Joe Carter

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Joseph Christopher Carter (born March 7, 1960) is an American former professional baseball player.

He played in Major League Baseball as an outfielder and first baseman from 1983 to 1998.

Carter first reached the majors in 1983 with the Chicago Cubs, but was traded to the Cleveland Indians the following year, where he blossomed into a star.

Carter emerged as a prolific power hitter, hitting as many as 35 home runs in a season and regularly driving in 100 or more runs.

He usually hit nearly as many doubles as he did homers, and would get respectable numbers of triples in many years too.

Carter’s overall game improved dramatically in 1991, as he helped the Toronto Blue Jays win the division title and hit the game-winning single that clinched the AL East championship; he also emerged for the first time as a team leader.

In 1992, he helped the Jays win their first World Series championship, the first ever won by a Canadian-based team.

Carter hit two home runs and recorded the final out of the Series, taking a throw to first base from reliever Mike Timlin to nab Otis Nixon of the Atlanta Braves, who bunted.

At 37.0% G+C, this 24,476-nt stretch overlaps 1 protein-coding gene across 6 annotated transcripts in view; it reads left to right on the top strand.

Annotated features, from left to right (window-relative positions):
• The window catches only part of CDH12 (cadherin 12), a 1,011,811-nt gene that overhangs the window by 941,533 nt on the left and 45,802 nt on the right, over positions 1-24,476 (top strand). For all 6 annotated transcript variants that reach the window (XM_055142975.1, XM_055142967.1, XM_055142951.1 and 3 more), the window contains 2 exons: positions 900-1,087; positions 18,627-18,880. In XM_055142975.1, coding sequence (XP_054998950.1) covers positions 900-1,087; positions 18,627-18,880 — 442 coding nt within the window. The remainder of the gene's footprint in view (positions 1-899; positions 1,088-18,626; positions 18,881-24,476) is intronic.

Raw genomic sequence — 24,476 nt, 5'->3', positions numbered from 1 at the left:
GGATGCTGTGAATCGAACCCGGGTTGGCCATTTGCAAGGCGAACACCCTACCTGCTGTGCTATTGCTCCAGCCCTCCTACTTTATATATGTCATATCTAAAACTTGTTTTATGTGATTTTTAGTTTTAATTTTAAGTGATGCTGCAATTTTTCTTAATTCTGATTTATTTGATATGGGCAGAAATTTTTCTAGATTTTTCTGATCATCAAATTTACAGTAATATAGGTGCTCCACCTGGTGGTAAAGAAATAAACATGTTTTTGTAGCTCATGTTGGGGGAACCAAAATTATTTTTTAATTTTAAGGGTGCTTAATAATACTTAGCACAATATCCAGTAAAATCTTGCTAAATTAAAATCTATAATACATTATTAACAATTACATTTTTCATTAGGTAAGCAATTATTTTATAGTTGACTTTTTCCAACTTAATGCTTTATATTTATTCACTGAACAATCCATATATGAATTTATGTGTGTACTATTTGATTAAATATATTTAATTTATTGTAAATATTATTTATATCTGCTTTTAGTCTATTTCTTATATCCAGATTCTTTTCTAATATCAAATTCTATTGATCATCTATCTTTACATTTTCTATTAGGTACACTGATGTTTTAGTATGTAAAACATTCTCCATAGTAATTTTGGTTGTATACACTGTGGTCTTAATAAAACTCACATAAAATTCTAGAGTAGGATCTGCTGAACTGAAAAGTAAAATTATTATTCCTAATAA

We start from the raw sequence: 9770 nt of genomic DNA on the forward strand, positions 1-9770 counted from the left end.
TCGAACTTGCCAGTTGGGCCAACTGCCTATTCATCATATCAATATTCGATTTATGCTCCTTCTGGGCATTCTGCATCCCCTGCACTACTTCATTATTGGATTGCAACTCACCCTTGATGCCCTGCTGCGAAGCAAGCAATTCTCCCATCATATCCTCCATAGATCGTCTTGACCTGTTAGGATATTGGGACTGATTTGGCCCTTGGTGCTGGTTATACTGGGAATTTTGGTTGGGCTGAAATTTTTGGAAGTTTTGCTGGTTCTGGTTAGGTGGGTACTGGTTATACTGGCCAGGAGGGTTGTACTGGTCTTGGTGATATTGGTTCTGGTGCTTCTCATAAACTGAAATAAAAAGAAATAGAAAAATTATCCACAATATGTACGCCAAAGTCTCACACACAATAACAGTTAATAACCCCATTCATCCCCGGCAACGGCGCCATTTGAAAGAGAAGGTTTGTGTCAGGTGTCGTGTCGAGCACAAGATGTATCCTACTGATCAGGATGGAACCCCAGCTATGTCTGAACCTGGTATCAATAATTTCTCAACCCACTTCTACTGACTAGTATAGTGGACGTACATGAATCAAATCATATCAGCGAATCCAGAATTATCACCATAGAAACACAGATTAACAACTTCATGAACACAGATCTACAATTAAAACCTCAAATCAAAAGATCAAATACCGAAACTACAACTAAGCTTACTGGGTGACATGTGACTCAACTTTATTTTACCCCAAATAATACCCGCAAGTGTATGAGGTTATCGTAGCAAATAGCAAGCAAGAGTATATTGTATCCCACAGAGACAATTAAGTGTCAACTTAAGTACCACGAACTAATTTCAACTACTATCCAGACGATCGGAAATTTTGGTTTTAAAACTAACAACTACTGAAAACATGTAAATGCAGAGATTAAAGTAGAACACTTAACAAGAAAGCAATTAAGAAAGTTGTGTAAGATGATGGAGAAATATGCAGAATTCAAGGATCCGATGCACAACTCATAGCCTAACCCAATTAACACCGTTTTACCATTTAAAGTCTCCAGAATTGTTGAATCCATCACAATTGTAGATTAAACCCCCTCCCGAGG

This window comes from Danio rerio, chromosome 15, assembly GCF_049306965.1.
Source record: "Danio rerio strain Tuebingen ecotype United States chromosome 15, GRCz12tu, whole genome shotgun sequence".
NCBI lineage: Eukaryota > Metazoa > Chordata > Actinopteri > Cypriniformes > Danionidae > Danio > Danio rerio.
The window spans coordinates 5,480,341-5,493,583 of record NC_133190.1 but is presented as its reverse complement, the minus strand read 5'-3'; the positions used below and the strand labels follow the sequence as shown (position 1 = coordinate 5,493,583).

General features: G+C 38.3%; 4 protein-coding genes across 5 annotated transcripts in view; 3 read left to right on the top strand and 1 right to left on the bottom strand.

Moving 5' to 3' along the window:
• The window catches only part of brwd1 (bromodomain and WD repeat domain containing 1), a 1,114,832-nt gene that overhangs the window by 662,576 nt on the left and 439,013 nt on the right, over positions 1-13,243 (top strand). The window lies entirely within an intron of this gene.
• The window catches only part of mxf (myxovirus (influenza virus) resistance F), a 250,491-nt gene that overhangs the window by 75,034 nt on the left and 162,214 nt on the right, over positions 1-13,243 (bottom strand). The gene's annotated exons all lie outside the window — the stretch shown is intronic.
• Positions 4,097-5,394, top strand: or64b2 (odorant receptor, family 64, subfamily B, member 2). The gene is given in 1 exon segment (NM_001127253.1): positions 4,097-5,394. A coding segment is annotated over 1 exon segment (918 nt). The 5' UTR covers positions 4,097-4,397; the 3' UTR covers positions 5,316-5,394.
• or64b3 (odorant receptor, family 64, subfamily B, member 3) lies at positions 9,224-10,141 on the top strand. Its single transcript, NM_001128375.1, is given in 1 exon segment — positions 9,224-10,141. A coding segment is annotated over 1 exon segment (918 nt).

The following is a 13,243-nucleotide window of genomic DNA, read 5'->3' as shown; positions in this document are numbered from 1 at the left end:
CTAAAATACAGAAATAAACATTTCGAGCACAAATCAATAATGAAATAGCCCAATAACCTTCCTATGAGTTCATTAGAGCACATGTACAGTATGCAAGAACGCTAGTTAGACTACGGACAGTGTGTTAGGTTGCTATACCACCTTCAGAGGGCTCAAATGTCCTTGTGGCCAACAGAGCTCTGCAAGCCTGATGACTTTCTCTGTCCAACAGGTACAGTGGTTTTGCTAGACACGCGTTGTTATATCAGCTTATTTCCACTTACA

This was the first time a World Series ended on a bunt.

On a 2–2 count, Carter hit a three-run walk-off home run off Phillies pitcher Mitch Williams (against whom he was 0–4 career) to win the World Series, only the second time a Series has ended with a home run (the other being in 1960, when Bill Mazeroski did it for the Pittsburgh Pirates against the New York Yankees), and the only time the home run has been hit by a player whose team was trailing in the bottom of the 9th inning in a potential championship clinching game.

Upon hitting the home run, Carter went into a hysteria, jumping up and down many times, most notably while rounding first base, where his helmet came off.

In 1979, during the first part of his first college season, Carter was consigned to the bench.

Then, after several calls from Carter’s father, his coach decided to give the freshman outfielder a chance.

In a five-game series against Texas Tech, Carter’s batting average was .438 and he hit five home runs.

Such a performance ensured that Carter would never be stuck warming the bench again. He was named to the college All-America second team in both 1979 and 1980.

He was also regularly named to the NCAA All-District Five and the All-Missouri Valley Conference teams. On this dismal team, Carter was the captain and star player.

Batting .302 in 1986, he led the American League in runs batted in (121) and runs produced (200).

In 1987 he hit 32 home runs, helping Cleveland finish the season 37 games behind the division champion.

The following year, with 32 home runs and stolen 31 bases, he became the first 30-30 man in the history of the team.

In 1988 he ranked among the American League’s top ten in home runs, runs batted in, gamewinning runs batted in, total bases, extra base hits, and triples. In 1989 he hit a career-high 35 home runs.